There was one story from the Kiowa about an Indian who was seriously wounded. The people thought he wouldn't make it one more day. The Kiowa's met some Indians and asked them to bury him but the Indians found him better than ever. They said the reason was that the coyote laid on him to give him warmth, and an eagle caught a rabbit and gave it to him for nourishment. Maggots cleaned out his wounds. This story was painted on the wall so we think it was real.

Then we saw the cistern. We climbed rocks to get to the cistern. We had to slide between rocks on our stomach to see it. There was also writing that said "Water Here." Huff said the cistern held 50,000 gallons of water. We couldn't see the bottom so we couldn't tell. It looked small from where we were. Wanda said the water was tested and that it was found to be clean to drink. We did not drink any water there, though. The rock around it was slippery. We slid down the rocks like a slide because the Apache Indian kids would go there to slide.

We decided that maybe Huff actually did go through there because it was the only entrance or pass through the mountains and we could see things that he wrote about.

When we got back we wrote in our journals and worked on our copy of Huff's Diary and then had some free time.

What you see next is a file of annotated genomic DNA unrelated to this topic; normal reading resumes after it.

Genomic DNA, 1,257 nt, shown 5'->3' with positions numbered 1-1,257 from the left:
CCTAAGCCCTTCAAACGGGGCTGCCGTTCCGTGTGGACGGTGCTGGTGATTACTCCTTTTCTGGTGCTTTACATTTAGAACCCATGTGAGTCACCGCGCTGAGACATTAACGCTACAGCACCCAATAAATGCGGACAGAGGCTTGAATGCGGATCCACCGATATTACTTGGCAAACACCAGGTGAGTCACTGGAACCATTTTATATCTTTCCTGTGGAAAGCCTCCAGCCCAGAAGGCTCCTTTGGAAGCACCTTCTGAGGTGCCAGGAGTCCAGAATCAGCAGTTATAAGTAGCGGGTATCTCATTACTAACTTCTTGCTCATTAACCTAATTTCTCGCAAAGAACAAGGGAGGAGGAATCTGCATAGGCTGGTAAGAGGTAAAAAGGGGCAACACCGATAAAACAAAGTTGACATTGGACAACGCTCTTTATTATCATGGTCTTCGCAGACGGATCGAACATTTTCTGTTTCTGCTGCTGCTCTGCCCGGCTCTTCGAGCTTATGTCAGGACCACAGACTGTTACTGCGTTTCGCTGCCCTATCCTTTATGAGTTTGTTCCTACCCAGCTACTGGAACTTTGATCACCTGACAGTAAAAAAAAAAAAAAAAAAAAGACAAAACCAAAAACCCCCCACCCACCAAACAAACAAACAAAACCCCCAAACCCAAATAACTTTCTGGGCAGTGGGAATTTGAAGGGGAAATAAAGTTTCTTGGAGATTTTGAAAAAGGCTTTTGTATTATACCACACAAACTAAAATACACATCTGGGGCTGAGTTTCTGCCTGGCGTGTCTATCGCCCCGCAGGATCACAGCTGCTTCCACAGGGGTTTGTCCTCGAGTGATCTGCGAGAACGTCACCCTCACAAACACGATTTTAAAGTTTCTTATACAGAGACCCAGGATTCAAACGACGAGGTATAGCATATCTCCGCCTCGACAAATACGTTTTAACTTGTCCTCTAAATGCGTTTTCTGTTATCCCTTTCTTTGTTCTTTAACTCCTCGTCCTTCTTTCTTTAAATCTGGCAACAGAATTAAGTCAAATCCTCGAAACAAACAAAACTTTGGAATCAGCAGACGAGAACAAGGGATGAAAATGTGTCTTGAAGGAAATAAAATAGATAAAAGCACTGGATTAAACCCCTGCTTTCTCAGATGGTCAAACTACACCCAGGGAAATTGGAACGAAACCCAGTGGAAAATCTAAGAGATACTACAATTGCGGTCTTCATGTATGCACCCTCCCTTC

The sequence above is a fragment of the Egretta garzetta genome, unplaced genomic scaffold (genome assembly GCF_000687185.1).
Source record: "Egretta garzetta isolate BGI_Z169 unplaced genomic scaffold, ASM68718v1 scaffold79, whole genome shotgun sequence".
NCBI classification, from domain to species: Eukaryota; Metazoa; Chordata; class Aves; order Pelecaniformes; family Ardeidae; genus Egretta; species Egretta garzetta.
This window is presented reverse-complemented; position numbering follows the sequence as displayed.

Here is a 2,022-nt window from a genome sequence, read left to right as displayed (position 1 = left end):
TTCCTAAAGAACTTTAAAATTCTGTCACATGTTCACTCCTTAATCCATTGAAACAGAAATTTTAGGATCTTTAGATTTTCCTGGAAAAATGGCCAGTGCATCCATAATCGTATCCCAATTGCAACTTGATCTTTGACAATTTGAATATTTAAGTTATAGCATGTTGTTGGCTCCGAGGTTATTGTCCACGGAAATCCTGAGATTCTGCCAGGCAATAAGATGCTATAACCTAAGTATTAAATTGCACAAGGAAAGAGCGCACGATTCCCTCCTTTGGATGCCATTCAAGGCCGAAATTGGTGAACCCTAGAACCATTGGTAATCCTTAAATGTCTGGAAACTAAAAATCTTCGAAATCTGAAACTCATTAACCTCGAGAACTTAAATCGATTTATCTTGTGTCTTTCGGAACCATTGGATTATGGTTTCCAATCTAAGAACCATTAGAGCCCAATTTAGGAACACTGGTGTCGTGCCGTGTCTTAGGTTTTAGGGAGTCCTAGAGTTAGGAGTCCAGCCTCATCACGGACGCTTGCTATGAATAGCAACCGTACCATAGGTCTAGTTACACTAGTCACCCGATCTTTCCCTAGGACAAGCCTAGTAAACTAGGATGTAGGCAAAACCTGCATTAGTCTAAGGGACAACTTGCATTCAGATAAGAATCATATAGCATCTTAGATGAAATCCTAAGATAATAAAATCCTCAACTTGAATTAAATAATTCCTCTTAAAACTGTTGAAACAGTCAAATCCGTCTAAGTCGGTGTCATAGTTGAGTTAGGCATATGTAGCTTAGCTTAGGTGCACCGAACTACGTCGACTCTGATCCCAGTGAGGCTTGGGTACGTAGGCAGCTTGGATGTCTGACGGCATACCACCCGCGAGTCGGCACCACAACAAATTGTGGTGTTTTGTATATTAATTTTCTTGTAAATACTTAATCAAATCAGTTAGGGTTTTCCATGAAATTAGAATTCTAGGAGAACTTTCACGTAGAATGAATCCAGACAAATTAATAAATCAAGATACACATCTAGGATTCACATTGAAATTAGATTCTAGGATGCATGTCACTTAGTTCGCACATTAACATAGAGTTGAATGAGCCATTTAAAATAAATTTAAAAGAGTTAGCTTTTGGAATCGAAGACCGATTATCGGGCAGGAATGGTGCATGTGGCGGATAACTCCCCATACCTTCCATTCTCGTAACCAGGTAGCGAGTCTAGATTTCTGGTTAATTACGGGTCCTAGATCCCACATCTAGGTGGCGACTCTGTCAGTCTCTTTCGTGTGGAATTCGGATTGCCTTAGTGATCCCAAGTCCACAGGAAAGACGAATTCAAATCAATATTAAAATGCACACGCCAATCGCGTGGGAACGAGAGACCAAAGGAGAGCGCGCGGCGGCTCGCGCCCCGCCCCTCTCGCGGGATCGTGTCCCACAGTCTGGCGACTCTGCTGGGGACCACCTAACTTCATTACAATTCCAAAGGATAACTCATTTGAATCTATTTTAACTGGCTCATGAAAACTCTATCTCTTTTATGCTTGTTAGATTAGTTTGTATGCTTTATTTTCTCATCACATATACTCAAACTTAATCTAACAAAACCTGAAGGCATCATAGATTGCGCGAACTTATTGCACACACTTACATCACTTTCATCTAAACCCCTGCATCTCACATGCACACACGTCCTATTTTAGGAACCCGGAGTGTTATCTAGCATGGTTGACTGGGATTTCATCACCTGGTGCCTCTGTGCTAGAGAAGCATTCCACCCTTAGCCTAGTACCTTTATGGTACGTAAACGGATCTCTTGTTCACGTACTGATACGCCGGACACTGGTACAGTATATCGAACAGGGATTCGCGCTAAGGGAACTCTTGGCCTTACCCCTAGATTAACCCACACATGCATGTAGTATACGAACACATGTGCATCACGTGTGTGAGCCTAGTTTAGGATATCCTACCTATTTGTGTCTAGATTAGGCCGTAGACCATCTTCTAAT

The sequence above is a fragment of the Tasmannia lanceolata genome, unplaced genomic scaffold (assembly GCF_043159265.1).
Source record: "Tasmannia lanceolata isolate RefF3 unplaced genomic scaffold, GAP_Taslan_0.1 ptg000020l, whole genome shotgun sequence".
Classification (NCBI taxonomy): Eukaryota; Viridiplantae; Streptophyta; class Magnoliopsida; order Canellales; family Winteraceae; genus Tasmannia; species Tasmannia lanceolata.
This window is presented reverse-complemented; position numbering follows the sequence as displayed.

Today was Hannah's birthday and we had birthday cake! We sang to her. She was four today. Hannah is the great great great great granddaughter of William P. Huff.

Karina: It was cool to see all the pictographs because they are drawings and stories!

Krysta: I can't believe I kept slipping and fell on my hip trying to see the cistern. They were right -- the rocks are very slippery!

Sharon: I had fun on the hike because we got to see a lot of cool stuff like the pictures on the rocks.

Taylor: All you Californians should be happy that you're over there because we're freezing!!


The following is a photo gallery from the trip. If you have questions, please contact us at education@tpwd.state.tx.us

Daily Life around Camp

Lessons on the Trail

Hiking Hueco Tanks


Credits

This educational project is a partnership venture of Madera Unified School District, Madera, California; the Texas Parks and Wildlife Department; the Texas Historical Commission; and the many generous and gracious communities along the route.